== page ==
Former First Lady Nancy Reagan died at age 94 this week. During her husband Ronald’s political career, she was one of his most-trusted advisers. But perhaps her most significant role came during his final years.
In 1994, President Regan was diagnosed with a mysterious neurodegenerative disease called Alzheimer’s. Nancy became his primary caregiver and a fierce advocate for a cure, even after his death 10 years later.
In the U.S., an estimated 5.3 million people were living with Alzheimer’s in 2015. About 5.1 million were age 65 or older.
Alzheimer’s disease is the most-common cause of dementia, which causes memory loss and difficulties with thinking, problem-solving and language.
Over time, Alzheimer’s disease worsens to the point where patients can completely lose any idea of who they are. They may have little to no recollection of their lives leading up to the present moment.
This cognitive decline is frustrating and, ultimately, tragic for the patient. It may be just as difficult for loved ones, who watch as the person they care so much about becomes just a stranger living in the body of someone they used to know.
You see, the body is still there, but the mind is gone — a horrific assault on life to say the least. Before President Reagan died at the age of 93, one article we read about him said he had the body of a healthy 60-year-old.
According to the Alzheimer’s Association …
Every 67 seconds, someone in the United States develops Alzheimer’s.
Alzheimer’s disease is the 6th-leading cause of death in the United States.
There are approximately 500,000 people dying each year because they have Alzheimer’s.
1 in 3 seniors dies with Alzheimer’s or another form of dementia.
In 2013, 15.5 million caregivers provided an estimated 17.7 billion hours of unpaid care valued at more than $220 billion.
It’s important to note that, as of today, there is nothing on the market that is able to cure Alzheimer’s. But recently, scientists took a major step forward in slowing the progression of, and possibly even preventing, this disease.
The treatment that’s currently heading to clinical trials is a natural product that chemists have already patented. It’s a botanical compound called withanamides.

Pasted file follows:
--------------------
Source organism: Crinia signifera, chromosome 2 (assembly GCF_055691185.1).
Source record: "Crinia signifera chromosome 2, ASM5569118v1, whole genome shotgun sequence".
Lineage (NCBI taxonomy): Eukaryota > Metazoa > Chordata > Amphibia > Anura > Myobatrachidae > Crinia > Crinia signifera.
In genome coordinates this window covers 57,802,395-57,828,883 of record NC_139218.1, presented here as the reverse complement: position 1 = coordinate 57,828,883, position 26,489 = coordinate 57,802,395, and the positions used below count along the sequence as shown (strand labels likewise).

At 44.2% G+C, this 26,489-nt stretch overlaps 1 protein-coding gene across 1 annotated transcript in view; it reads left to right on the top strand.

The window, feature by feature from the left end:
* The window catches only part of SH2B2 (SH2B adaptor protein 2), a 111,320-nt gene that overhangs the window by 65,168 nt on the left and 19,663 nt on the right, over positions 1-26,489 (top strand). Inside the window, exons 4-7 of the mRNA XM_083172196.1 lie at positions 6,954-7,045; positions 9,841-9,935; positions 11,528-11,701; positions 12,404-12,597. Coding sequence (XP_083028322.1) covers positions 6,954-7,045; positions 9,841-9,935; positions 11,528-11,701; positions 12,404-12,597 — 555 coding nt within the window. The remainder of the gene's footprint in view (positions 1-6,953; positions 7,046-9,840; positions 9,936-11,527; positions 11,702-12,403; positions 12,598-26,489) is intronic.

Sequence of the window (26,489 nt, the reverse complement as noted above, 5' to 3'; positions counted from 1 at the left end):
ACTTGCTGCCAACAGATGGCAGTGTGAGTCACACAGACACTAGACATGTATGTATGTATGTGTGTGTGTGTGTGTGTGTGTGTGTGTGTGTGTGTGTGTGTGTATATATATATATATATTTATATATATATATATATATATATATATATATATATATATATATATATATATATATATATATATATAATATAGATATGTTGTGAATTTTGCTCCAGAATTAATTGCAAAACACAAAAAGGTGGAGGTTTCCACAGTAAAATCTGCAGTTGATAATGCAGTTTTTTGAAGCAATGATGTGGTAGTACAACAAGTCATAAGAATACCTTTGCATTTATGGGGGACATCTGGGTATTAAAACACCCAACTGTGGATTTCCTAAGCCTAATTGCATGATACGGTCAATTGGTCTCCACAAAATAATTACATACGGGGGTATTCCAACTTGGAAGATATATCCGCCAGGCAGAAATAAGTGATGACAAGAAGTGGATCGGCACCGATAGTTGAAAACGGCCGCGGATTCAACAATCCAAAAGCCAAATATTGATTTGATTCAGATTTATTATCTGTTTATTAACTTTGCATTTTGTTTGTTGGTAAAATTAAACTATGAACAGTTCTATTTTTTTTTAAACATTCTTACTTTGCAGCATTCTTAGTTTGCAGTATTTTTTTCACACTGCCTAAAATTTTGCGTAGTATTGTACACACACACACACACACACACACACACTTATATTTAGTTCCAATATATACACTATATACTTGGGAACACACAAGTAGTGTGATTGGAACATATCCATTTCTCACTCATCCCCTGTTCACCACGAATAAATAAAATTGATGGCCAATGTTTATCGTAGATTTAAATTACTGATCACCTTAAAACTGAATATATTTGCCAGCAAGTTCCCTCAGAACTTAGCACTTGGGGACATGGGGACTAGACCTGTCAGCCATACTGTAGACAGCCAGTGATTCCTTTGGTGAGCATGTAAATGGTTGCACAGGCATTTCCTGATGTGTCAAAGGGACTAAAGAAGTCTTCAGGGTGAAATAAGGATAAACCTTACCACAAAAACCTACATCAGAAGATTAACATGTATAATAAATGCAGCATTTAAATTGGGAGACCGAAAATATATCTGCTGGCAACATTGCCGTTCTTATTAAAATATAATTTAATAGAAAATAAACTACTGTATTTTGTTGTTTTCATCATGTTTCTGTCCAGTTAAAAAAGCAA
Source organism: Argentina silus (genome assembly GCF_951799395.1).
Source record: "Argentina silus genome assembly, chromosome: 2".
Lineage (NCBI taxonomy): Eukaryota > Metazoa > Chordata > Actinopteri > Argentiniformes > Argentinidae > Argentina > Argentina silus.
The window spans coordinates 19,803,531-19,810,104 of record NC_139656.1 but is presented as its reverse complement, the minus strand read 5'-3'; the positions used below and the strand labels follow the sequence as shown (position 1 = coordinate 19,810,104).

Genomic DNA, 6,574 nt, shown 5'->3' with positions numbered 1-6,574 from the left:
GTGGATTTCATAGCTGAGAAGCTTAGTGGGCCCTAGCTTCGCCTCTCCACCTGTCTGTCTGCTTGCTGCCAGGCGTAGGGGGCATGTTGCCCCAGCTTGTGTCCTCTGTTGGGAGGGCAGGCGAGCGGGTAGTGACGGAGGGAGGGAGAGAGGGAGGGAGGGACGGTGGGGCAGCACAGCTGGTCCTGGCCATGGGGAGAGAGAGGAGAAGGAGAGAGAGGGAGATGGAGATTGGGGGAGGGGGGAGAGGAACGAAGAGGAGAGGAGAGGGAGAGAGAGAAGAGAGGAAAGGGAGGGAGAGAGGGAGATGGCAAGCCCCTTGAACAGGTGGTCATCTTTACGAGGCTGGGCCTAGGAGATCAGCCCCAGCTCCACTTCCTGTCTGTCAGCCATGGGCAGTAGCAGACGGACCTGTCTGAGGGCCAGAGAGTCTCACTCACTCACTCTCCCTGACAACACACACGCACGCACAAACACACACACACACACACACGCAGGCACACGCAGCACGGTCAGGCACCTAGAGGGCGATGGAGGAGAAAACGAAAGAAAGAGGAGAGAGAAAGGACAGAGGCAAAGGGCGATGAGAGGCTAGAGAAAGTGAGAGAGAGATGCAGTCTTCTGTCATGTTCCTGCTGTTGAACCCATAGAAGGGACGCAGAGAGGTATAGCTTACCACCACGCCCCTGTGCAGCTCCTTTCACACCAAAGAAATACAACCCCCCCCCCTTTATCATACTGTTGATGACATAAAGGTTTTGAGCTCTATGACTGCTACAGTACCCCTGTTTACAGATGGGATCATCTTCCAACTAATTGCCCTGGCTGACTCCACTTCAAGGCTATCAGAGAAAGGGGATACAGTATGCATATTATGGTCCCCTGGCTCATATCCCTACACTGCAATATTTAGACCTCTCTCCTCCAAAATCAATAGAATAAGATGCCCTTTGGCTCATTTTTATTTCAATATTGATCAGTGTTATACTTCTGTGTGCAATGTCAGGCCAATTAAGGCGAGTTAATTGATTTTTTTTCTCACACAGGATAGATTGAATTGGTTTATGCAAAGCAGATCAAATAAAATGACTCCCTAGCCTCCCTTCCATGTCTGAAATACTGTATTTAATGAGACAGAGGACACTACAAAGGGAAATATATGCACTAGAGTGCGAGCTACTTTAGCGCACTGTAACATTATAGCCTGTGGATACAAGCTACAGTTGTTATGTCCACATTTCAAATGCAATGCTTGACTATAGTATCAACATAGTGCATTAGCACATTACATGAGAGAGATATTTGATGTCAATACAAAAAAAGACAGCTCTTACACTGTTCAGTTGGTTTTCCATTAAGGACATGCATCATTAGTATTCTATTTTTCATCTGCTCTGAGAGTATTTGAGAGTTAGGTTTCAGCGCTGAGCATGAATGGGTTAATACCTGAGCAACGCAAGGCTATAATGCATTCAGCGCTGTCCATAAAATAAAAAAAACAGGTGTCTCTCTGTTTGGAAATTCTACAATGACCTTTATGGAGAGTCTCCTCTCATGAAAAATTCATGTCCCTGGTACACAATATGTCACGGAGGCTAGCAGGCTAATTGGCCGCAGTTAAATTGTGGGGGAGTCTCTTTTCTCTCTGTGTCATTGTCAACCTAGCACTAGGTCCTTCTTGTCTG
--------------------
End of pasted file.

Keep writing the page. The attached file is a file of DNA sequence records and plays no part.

Withanamides are derived from the plant Ashwagandha, an herbal remedy that’s been used in Eastern medicine for centuries.
Related story: Relieve stress naturally with the Ashwagandha herb
While plants cannot be patented, compounds from it can.
Michigan State University holds the patent for withanamides. And earlier research revealed that the compound, found in the plant’s seeds, proved to be a powerful antioxidant.
So powerful, in fact, that it’s double the strength of what’s on today’s market.
Muraleedharan Nair, a natural products chemist at MSU, had this to say about the plant’s compound:
"Our compound withanamides may work to prevent Alzheimer’s disease at the onset, and it also could prevent its progression."
According to ScienceDaily.com,
"Alzheimer’s begins when a specific protein starts breaking, or cleaving, at the wrong place to produce an unwanted fragment. This bad fragment, called BAP, stresses cells’ membranes, sparks plaque formation and eventually kills the cells. This attack begins in the frontal lobe, erasing memories and continuing its unrelenting assault deeper into the brain."
To date, pharmaceutical companies have focused their efforts on blocking this "bad break." But the dilemma is that the majority of this process is healthy for the brain.
The better approach, as Nair outlined it:
"Rather than trying to stop only the malevolent cleaving, our compound keeps the bad protein from entering the cell where it does its damage. Our studies have shown that withanamides effectively protect the brain cells by neutralizing the effect of BAP."
Nair and his collaborators published in Phytotherapy Research that withanamides protected mouse brain cells from BAP damage.
A recent study, also published in Phytotherapy Research and using mouse models, showed that withanamides passed the blood-brain barrier. That’s the filter that controls which chemicals reach the brain.
The results showed the compound reaching its intended target, passing the last test before advancing to human testing.
After the clinical trials, Nair and his Natural Therapeutics company plan to pursue FDA approval for this Alzheimer’s treatment.
"Dr. Nair discovered his molecule in a food-safe plant," said Jim Richter, Natural Therapeutics president. "It’s also classified as GRAS — generally regarded as safe — by the FDA. This means that we can bypass many of the hurdles that slow synthetic molecules that need testing. By compressing the timeline dramatically, we’ll be able to save tens of millions of dollars, and if successful, bring an effective treatment to Alzheimer’s patients."
If proven effective, this could be a remarkable treatment that could prevent Alzheimer’s disease and slow its progression in current patients. The millions of lives saved would be nothing short of a major triumph for medical care and all of humanity.
Happy and healthy investing,